Even though the event is still five years away, Tokyo is incredibly psyched about hosting the 2020 Olympics. As a country that prides itself on hospitality, and also one that can be surprisingly sensitive to how it’s perceived by foreign visitors, Japan has been looking for ways to put its best foot forward for the games, and some politicians are saying that now is the time for Tokyo to finally get serious about getting rid of its unsightly overhead power lines.
Considering the importance Japanese culture puts on aesthetic beauty, travelers from overseas are often surprised by how much of Japan’s power grid is located above ground. Even in Tokyo’s 23 wards, a whopping 93% of energy is delivered by cables strung up on power poles.
As we’ve talked about before, there are a couple of advantages to using overhead lines. They’re far less expensive to install, for one thing, and in the case of flooding or landslides, they’re much easier to get to for repairs than subterranean cables.
Still, power lines are hardly pleasant to look at, which is why some politicians are proposing an initiative to convert portions of Tokyo to an underground system in time for the start of the 2020 Olympics and Paralympics. Given the massive size of the metropolis, though, removing power poles from all of Tokyo isn’t a viable option, though. Instead, the plan would primarily focus on major thoroughfares classified as "todo," or “metropolitan roads,” which run through the center of Tokyo.
Under the initiative, overground power lines would be removed along metropolitan roads located within an eight-kilometer radius of Chuo Ward’s Nihonbashi bridge. In actuality, the switch to subterranean power lines has already been made along many of these streets, with just 15% of those roadways with 2.5-meter-wide sidewalks still having overground power lines. As such, the metropolitan road portion of the plan would entail converting the system for some 80 kilometers of roadways.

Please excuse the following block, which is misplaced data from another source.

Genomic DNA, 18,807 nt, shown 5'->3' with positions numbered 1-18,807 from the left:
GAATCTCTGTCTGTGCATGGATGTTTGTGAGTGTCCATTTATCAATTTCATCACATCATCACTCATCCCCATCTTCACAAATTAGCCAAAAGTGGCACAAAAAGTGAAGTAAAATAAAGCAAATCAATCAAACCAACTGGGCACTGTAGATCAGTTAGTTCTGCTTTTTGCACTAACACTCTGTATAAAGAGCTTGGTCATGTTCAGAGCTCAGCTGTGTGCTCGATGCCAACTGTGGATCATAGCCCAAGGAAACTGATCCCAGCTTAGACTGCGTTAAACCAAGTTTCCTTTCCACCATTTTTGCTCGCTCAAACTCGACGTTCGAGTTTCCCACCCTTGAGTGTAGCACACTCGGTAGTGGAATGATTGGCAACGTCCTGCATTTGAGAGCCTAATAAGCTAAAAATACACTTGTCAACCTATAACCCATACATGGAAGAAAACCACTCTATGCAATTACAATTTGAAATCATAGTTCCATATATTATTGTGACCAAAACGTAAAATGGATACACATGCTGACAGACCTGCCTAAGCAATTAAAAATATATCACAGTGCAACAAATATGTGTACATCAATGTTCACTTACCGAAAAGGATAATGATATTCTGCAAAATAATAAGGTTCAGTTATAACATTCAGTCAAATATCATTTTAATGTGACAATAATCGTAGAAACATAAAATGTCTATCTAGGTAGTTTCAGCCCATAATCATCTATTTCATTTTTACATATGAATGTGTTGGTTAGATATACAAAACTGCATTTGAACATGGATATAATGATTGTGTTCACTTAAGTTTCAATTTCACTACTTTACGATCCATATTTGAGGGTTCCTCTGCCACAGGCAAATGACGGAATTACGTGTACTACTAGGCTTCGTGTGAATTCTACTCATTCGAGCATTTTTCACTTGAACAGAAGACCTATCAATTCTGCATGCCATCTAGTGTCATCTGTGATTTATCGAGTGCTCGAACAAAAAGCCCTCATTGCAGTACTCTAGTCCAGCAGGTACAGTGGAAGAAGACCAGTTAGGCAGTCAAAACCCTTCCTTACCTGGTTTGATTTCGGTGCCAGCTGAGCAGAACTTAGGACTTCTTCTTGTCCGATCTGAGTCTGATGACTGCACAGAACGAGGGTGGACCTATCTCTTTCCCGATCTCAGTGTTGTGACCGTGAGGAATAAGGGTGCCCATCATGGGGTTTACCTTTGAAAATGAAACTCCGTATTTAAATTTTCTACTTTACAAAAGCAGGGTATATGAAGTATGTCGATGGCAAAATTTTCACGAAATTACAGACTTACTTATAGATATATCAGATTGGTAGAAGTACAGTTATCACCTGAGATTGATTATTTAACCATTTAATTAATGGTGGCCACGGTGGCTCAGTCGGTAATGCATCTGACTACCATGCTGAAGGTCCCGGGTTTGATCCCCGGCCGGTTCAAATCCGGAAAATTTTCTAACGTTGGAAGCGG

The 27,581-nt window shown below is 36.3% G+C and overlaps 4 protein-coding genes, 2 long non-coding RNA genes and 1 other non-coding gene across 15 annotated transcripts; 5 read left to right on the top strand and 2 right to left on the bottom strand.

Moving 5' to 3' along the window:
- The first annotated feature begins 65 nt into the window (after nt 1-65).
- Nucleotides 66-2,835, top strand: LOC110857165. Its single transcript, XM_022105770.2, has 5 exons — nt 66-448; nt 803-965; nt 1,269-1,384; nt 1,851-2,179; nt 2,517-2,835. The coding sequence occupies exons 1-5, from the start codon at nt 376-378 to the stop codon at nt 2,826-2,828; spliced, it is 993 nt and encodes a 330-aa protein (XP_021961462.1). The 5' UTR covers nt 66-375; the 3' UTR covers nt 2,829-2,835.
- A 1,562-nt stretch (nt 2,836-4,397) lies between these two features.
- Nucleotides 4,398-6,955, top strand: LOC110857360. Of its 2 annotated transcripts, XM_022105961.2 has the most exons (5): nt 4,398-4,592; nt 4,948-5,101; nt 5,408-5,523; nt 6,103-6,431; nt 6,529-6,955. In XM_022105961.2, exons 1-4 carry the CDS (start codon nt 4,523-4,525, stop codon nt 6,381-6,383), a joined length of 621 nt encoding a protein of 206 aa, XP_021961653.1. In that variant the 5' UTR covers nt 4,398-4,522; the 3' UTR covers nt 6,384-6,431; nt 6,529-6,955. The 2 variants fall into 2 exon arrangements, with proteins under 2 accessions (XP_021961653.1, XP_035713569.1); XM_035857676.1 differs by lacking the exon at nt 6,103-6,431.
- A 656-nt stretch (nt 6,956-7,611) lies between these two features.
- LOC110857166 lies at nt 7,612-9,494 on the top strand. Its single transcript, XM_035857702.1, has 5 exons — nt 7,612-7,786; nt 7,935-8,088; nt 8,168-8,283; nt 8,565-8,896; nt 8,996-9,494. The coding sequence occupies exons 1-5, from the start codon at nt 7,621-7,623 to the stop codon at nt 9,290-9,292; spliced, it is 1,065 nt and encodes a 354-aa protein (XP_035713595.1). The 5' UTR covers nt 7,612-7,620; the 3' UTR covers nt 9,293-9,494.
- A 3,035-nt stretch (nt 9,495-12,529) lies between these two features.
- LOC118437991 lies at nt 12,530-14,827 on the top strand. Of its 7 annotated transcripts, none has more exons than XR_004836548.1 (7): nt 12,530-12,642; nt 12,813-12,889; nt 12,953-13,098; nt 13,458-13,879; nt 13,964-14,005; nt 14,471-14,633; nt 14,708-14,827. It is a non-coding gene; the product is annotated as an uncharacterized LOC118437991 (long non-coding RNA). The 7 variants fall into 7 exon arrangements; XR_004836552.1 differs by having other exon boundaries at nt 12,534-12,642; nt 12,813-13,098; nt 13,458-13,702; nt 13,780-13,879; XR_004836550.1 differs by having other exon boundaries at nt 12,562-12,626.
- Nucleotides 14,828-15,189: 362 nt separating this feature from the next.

In addition, the plan would also seek to eliminate power poles from ward and city-administered roads (which are smaller designations than metropolitan road) near major Olympic venues. Koto Ward’s Ariake Arena, scheduled to host volleyball competitions, and Ajinomoto Stadium in Chofu City (which is still part of Tokyo), where soccer matches will take place, are two likely candidates to reap the benefits. Under the proposed framework, the Tokyo metropolitan government would foot the bill for any costs not covered by federal funding, meaning the local ward and city administrative units would pay nothing for the conversion.
Aside from beautifying the city in time for its influx of foreign travelers and media outlets, proponents say that moving the power lines underground, and thus removing the poles holding them up, will make it easier for the disabled to navigate sidewalks. And while overhead lines are more resilient in the event of foods and landslides, should a major earthquake strike the capital, toppled power poles could prevent emergency response vehicles from quickly reaching victims and others in need of assistance.
However, the conversion would be neither cheap nor simple. Removing power poles isn’t just a matter of knocking them down like Godzilla. The expenses of reinstalling the power lines underground have to be added on top of those for clearing away the old infrastructure, and the preexisting mass of subterranean water and gas pipes doesn’t figure to make the process any easier. Many power poles also double as street lamps. People may not like the idea of electric lights on Mt Fuji, but they’ve sort of grown accustomed to having them in downtown Tokyo, so after the power poles are removed, new, less obtrusive lighting fixtures would need to be put up.
Altogether, it’s estimated the project would add 17.5 billion yen to Tokyo’s 2015 budget alone, meaning that its cost may end up being as much of a hurdle as anything athletes will be jumping over at the 2020 Olympics.
Source: Tokyo Shimbun
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